Brandywine votes to end its drivers’ ed program; looks for alternatives

Published 5:58 am Wednesday, February 18, 2004

By By JAMES COLLINS / Niles Daily Star
NILES -- The Brandywine Board of Education adopted a resolution to discontinue the district's drivers' education program at its meeting last night.
This possibility was discussed at the last board meeting and after looking into the possibilities, the board decided it would be in the best interest of Brandywine schools.
The board unanimously agreed with the recommendation from Campbell.
The board will be looking into the possibility of allowing a private drivers' education service to come in and use the district's facilities. This will allow students the opportunity to take drivers' education in Brandywine.
In other business, the Bleacher Task Force Committee updated the board on the current state of the schools' bleachers and what type of action is required.
The committee was formed after some injuries occurred on the bleachers on Oct. 24, 2003. The accidents brought serious questions about the condition of the bleachers on both sides of the football field.
The committee offered four options to the board: remove all bleachers and do not replace them, retrofit the home side with aluminum and replace the away side (the away side is apparently beyond repair), remove both sides and replace with new, or remove both sides and the press box and replace with new.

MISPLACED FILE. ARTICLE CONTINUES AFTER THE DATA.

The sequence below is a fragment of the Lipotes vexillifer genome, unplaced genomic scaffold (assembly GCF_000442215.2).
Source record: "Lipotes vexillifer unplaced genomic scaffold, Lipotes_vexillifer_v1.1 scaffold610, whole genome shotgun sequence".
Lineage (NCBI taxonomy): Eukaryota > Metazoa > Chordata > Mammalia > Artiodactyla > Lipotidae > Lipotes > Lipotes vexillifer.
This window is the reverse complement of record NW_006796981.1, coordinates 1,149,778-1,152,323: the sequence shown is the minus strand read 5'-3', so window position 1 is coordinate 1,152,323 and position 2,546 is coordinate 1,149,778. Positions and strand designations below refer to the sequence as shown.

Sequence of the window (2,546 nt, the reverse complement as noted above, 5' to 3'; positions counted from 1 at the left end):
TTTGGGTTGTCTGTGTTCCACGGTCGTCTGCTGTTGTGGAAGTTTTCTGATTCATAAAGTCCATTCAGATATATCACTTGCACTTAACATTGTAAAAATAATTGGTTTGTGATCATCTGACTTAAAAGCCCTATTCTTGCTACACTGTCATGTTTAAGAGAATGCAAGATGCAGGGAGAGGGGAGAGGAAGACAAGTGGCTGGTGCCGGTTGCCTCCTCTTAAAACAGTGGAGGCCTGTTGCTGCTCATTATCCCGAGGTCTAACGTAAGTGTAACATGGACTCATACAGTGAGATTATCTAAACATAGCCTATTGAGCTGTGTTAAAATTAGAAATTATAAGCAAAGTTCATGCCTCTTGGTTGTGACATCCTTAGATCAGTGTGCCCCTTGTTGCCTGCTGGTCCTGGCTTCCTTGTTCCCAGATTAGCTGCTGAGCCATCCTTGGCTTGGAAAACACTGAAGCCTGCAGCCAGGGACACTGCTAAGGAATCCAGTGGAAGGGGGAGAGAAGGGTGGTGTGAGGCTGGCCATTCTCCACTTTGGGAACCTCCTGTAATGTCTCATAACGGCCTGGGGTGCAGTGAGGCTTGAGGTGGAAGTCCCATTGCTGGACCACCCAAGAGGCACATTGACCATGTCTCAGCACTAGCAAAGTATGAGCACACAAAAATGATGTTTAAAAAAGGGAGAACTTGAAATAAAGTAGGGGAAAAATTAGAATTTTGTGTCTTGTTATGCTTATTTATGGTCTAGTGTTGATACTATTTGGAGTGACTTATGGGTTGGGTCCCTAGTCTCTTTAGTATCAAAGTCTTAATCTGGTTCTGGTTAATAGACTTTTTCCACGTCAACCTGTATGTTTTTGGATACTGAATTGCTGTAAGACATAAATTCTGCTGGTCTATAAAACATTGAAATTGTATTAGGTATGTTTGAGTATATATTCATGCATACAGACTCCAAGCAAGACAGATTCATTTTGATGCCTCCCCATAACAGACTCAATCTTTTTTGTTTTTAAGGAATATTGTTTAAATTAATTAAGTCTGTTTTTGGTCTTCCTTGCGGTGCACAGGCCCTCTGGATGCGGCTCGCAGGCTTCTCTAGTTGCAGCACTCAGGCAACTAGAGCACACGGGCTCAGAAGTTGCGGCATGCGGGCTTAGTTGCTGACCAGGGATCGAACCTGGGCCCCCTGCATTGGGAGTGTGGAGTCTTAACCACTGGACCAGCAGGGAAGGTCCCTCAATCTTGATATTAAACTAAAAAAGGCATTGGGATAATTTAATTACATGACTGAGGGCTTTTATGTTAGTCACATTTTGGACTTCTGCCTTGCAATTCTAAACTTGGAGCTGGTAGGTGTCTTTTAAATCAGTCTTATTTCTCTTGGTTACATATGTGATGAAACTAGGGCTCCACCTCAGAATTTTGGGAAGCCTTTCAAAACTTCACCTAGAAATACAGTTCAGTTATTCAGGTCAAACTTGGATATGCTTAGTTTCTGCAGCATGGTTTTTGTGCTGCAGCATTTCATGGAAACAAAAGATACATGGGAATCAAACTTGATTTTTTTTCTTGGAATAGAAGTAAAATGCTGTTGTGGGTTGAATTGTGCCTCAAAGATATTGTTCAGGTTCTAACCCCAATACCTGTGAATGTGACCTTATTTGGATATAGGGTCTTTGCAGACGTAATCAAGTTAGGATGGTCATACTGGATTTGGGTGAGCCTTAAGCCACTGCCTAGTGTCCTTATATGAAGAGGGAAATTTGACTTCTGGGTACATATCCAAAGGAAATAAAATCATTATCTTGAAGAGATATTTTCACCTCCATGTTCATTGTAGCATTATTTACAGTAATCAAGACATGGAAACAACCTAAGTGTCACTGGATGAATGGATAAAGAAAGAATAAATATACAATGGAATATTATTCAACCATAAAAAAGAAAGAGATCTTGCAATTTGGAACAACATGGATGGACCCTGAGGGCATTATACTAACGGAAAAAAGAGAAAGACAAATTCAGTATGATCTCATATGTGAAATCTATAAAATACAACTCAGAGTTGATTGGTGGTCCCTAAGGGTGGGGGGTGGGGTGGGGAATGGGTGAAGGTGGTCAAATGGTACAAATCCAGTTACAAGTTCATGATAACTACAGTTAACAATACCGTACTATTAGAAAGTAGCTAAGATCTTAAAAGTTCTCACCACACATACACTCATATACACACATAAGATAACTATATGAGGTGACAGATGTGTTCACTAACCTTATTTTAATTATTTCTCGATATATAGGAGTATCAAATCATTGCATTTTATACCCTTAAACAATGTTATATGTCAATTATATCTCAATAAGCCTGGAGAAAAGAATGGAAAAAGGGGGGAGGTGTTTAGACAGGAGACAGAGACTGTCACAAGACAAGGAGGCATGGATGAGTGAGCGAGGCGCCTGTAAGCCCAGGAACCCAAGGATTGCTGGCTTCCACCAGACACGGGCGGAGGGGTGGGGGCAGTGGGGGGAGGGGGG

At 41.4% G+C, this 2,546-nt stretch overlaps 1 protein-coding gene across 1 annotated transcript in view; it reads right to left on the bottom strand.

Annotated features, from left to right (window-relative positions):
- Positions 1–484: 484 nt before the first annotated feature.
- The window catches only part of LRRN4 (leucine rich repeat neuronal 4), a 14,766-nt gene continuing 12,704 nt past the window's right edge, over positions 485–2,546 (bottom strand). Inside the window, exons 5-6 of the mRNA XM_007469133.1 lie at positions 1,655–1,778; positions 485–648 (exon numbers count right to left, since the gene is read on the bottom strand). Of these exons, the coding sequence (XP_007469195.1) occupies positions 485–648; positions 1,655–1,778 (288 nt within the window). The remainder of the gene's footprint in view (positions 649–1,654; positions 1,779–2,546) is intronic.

The bleacher committee recommended the last option.
They felt retrofitting was a viable option, but there would still be a possibility of other problems in the future.
The board will take the options into consideration and make a decision in the future.
There was also an update on the bond project from Brandywine's director of finance, Gus Damaske.
Damaske indicated they have made it through the first two phases and are currently working in the construction document phase.
This phase indicated that the project was $275,000 over budget.
He said they have adjusted the base bids and considered making alternatives to some of the plans.
Some of the alternate plans include the a reduced amount of playground equipment, the transportation configuration at the elementary school and the media center at the high school.
With the adjustments being made to the plan, they are now $65,000 under budget. Damaske said these considerations are not definite.
Campbell reminded those in attendance to remain flexible and be patient because of the unpredictable nature of construction projects.